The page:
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Found Poetry

Having explored some service user poetry, now let’s explore some poems written by health and social care students as a way to explore their thoughts and feelings about practice. Caring Words is an online community where you can read poems written by health and social care students. ‘The Poems’ will direct you to poems about different topics relating to health and social care practice. The following is a poem written by a first-year nursing student, from the perspective of an older woman, who is in hospital following a fall. 

I’m Alone

The tick of the clock,
The drip of the tap.
The click of a heel; clack, clack, down the hall.
The beep of the machines,
The buzz of the lights.
This hospital never stops, so I can’t sleep at night.


There’s a man crying out in pain upstairs,
In the waiting room, there is a woman sobbing for the loss of her brother.
The lady on my right has had her hip replaced,
On the left her breasts are gone, ‘it’s inherited from my mother’.


The creak of the door,
The ring of the phone.
The whimper of a patient; a howl and groan.
The streams of doctors,
The rustle of paper.
This hospital is full, so I’m just a number.


The doctors are pleasant enough,
The nurses are always busy, rushed of their feet, but they aren’t to blame.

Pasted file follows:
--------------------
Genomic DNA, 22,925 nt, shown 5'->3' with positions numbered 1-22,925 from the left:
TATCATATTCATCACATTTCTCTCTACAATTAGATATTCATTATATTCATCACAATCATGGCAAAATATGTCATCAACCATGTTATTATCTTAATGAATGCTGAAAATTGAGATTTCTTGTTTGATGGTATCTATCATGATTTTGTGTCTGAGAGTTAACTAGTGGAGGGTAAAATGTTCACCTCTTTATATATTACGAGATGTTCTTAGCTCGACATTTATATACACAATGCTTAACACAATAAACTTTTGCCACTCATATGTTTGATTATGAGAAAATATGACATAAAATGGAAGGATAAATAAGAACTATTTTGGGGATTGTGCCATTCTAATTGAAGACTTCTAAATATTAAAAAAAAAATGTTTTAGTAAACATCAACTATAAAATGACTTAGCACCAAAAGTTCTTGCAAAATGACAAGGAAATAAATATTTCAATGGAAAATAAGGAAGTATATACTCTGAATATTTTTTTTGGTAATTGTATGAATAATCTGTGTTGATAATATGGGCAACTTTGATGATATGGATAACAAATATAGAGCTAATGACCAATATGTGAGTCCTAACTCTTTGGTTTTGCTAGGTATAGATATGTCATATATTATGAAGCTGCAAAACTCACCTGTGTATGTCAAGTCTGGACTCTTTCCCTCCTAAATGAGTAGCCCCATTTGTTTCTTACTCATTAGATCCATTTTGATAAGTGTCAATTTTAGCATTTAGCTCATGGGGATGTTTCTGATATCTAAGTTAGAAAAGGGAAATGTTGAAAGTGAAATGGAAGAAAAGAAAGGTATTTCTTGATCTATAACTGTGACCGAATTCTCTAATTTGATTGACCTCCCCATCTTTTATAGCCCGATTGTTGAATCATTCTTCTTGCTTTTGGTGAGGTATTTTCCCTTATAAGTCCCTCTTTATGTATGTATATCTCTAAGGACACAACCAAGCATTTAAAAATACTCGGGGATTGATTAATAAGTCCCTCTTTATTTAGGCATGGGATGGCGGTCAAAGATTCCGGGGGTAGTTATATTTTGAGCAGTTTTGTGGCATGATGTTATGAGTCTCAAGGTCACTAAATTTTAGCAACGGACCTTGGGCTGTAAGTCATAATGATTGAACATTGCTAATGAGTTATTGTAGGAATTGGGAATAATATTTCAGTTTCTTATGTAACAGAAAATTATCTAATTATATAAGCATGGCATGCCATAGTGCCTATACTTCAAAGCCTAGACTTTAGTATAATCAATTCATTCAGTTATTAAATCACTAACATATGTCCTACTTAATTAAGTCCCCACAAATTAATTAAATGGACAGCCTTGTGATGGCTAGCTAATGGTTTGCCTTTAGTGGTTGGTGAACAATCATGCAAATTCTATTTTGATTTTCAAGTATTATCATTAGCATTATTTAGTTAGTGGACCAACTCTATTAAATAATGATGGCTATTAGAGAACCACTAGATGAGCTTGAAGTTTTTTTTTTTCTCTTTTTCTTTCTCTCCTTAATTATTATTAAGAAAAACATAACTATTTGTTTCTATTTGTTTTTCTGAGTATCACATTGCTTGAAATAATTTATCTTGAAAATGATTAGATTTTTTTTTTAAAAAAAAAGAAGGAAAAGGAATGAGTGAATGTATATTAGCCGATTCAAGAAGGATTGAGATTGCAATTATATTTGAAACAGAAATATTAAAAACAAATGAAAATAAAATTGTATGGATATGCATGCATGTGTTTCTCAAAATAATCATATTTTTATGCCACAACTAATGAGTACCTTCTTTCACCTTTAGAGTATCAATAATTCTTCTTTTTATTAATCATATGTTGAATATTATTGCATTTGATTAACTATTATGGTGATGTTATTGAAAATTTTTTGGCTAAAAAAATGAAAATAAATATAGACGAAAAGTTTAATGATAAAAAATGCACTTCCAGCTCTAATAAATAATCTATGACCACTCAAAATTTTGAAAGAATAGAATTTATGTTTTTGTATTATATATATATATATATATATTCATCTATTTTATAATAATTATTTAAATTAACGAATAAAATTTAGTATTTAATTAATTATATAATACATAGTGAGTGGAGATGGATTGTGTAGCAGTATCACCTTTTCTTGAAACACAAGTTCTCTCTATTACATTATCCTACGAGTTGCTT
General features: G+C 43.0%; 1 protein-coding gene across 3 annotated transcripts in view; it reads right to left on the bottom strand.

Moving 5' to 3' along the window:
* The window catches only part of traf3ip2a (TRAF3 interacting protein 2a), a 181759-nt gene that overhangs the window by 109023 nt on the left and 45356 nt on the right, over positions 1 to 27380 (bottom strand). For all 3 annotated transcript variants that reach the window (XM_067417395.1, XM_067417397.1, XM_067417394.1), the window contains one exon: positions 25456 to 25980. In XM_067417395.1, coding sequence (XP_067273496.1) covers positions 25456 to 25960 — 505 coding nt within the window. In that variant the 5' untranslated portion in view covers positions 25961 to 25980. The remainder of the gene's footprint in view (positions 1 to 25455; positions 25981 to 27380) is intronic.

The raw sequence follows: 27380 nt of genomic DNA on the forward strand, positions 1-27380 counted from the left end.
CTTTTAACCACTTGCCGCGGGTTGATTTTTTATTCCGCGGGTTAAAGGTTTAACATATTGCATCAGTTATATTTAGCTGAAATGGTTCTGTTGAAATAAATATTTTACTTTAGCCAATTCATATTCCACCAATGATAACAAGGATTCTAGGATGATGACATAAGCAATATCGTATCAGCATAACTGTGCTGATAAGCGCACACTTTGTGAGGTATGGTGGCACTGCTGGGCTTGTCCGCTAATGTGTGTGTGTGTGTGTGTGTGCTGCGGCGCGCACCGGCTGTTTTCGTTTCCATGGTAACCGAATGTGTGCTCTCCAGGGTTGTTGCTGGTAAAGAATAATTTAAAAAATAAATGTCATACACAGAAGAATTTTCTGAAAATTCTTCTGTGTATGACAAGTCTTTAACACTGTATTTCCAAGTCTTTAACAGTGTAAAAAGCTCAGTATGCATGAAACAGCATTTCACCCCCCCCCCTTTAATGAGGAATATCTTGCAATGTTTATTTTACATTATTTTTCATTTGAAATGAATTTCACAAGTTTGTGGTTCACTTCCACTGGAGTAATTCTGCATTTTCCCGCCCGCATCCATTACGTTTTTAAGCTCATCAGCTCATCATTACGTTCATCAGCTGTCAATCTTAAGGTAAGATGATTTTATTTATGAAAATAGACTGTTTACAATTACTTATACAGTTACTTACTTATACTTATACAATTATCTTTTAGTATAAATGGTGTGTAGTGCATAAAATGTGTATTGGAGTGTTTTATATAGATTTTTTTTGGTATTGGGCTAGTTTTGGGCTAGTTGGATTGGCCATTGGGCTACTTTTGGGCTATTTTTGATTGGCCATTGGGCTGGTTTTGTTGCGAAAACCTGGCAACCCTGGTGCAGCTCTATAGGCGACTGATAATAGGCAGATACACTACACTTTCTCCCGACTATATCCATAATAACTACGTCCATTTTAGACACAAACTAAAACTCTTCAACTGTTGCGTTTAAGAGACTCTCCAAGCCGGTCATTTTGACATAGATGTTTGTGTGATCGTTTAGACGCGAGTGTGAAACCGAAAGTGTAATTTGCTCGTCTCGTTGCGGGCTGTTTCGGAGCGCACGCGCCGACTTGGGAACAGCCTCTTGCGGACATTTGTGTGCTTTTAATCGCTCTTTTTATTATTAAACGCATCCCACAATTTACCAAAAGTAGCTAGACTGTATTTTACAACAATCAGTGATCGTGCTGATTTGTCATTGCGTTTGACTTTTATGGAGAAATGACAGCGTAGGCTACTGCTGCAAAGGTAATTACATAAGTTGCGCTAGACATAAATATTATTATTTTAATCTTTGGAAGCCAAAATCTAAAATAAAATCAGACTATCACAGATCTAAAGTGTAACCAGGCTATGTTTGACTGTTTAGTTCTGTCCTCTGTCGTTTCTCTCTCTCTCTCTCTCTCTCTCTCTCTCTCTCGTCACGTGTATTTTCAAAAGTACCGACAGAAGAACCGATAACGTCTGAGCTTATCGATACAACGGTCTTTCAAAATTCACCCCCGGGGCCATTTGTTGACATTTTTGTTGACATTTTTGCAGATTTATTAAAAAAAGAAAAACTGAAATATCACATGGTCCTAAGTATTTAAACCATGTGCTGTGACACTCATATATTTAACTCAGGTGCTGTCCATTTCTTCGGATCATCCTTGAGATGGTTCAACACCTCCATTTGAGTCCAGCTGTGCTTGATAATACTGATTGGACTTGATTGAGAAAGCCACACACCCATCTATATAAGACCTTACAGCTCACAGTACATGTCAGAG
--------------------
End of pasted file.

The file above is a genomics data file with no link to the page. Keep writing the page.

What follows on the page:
There’s patients galore in here,
One in, one out. It’s never the same.


I lie in my bed,
I’m watered, I’m fed.
I’m sheltered and clothed; how can I moan?
But I’m scared.
But I’m frightened.
But I’m alone, Nurse. I’m alone.


I never know what’s happening until its begun,
They smile politely, and talk so nicely, but I don’t understand.
Can’t they see this is all new to me,
Can’t they see I’m afraid, I just need a friend, I just need a hand.


I lie in my bed,
I’m watered, I’m fed.
I’m medicated and cleaned; how can I moan?
But no-one here knows me.
But no-one knows my life.
But I’m alone, Nurse. I’m alone.


The nurses are good at their jobs,
They get the work done; they make people healthy.
But I can’t help to think,
They don’t often see the human, the person, in here,
They don’t see me.


I lie in my bed,
I’m watered, I’m fed.
But I feel like I’m dying; I feel like I’m dead.

Author: Hester Astell

I’m Alone was written from the perspective of an older woman and explores her thoughts and feelings about being admitted into a healthcare setting. 

How did you feel when you read this poem?

From your perspective, what are the main themes arising from this poem?

Empathy is an important aspect of interpersonal communication in health and social care settings. It involves us being able to understand another person’s perspective. In what ways does this poem enable you to empathise with the older woman? What are her main messages?